according to HSBC’s Navigator report, which surveyed over 10,000 companies in 39 countries and territories across the globe, including 200 companies in Vietnam.

Employees work at a factory in HCMC – Photo: Thanh Hoa

According to the report, the fact that more than half of Vietnamese companies remain optimistic about growth, well above the global average of 29%, can partly be attributed to Vietnam’s success in combating and eliminating Covid-19.

Vietnamese companies have been less impacted by the pandemic than their global counterparts, with close to three-fifths (59% compared to 45% globally) expecting to return to pre-Covid-19 levels of profitability by the end of 2021 and 86% by the end of 2022.

“Vietnam’s remarkable resilience and effective response to the pandemic has been a major contributor to the increased optimism. Unlike many other countries, from a purely domestic economy perspective, in the second half of the year, Vietnam is broadly back to a ‘business as usual’ environment,” noted Tim Evans, Chief Executive Officer of HSBC Vietnam.

“Needless to say, different sectors face their own particular challenges, but what most Vietnamese companies share in this survey, is a recognition that they will need to invest in order to capture future opportunities. Companies feel that by up-skilling staff, embracing new technologies and increasing their efficiency, they will be in a position to achieve their future growth plans,” he added.

To adapt to external factors, more than two-thirds or some 68% of Vietnamese companies implemented changes over the last 12 months, compared to 74% globally. Reducing costs, mitigating risk and increasing collaboration are the top drivers of the changes that businesses have made.

But cutting costs does not equate with cutting future investments. Some 88% of Vietnamese companies intend to increase investment in their business in the next year, significantly more than the two-thirds globally. Some 69% intend to focus their investment on sales channels, 68% on up-skilling their workforce, 67% on the customer experience and 67% on cash flow/capital management in 2021.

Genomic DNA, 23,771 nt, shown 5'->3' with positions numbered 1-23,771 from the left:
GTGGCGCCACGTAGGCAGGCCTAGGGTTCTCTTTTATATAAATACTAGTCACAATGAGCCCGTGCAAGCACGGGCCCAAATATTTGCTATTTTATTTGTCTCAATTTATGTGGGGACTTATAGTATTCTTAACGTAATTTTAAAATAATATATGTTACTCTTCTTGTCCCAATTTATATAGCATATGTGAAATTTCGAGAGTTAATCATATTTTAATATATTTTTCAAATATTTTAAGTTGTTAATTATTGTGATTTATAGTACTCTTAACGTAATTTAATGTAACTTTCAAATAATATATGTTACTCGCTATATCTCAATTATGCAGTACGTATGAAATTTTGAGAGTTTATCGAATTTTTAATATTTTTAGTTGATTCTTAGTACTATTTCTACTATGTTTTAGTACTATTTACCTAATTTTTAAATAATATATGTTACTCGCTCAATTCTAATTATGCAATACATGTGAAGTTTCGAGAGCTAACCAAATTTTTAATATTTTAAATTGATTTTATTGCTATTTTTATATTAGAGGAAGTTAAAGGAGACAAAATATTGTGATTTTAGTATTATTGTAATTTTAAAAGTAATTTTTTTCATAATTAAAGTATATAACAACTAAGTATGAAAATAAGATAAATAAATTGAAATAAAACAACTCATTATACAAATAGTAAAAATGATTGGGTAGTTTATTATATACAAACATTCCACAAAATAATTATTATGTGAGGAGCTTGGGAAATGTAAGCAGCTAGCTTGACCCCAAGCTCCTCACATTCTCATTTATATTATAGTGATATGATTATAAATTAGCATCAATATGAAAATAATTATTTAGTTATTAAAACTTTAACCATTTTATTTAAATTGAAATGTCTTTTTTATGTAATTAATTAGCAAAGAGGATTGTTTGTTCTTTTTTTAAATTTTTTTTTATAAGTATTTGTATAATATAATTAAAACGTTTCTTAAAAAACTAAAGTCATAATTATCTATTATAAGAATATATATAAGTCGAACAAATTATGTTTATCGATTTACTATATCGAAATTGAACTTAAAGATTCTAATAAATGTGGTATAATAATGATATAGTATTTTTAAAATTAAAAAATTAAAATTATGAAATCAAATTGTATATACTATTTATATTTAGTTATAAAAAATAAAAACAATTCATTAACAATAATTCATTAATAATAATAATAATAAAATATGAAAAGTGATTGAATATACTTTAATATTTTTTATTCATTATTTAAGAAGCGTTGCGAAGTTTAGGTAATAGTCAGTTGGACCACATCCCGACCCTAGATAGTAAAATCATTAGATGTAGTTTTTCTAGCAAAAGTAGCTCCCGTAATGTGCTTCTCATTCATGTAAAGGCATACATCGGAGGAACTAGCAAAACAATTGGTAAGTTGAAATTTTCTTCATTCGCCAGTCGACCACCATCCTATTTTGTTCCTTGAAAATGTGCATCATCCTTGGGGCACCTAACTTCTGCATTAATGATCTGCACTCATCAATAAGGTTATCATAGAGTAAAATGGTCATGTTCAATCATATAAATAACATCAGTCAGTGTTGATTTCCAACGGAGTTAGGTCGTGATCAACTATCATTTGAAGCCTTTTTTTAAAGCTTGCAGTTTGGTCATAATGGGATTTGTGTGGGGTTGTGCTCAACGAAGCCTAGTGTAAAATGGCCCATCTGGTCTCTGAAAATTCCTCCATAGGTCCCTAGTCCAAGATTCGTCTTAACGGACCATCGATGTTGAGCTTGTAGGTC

Vietnamese companies (91%) also remain more positive over international trade than their global peers (72%) in spite of the majority of businesses feeling that international trade has become more difficult. Vietnamese companies are more positive about their prospects for future international trade and they will continue to look for expansion in other markets.

Protectionism continues to be strongly felt, with 90% of Vietnamese companies thinking it is increasing. Price competitiveness, local partnerships and selling through digital channels are the key strategies to combat it.

Optimism in Vietnam will be further buoyed with the signing of the Regional Comprehensive Economic Partnership (RCEP) on November 15, 2020. The agreement has been heralded as the beginning of a new era in which Asian countries, including all ASEAN nations plus Australia, China, Japan, South Korea and New Zealand, will play a major role in setting the standards that will enable the next round of global growth.

“RCEP has brought 15 Asian nations together to help drive the agenda around increased cross border trade. As one of the region’s fastest growing and most dynamic economies, Vietnam has much to gain from this far-reaching free trade agreement,” said Evans.

“Offering faster, more efficient and tariff-free access to a market of some 2.3 billion people, the RCEP can help local firms in Vietnam increase exports and attract high-quality goods for their consumers. This time next year, we all hope that levels of optimism will have returned to the global economy.”  SGT

Optimism about Vietnam economic rebound

Optimism about Vietnam economic rebound

Despite high economic openness and growing global uncertainties, Vietnam’s economy still maintains its resilience and is on track for a V-shaped recovery, stated economist Nguyen Minh Phong.

Vietnam becomes second most optimistic country in Q2 2020: Nielsen

Vietnam becomes second most optimistic country in Q2 2020: Nielsen

After one year, Job security overtook Health to become No.1 concern of Vietnamese consumers.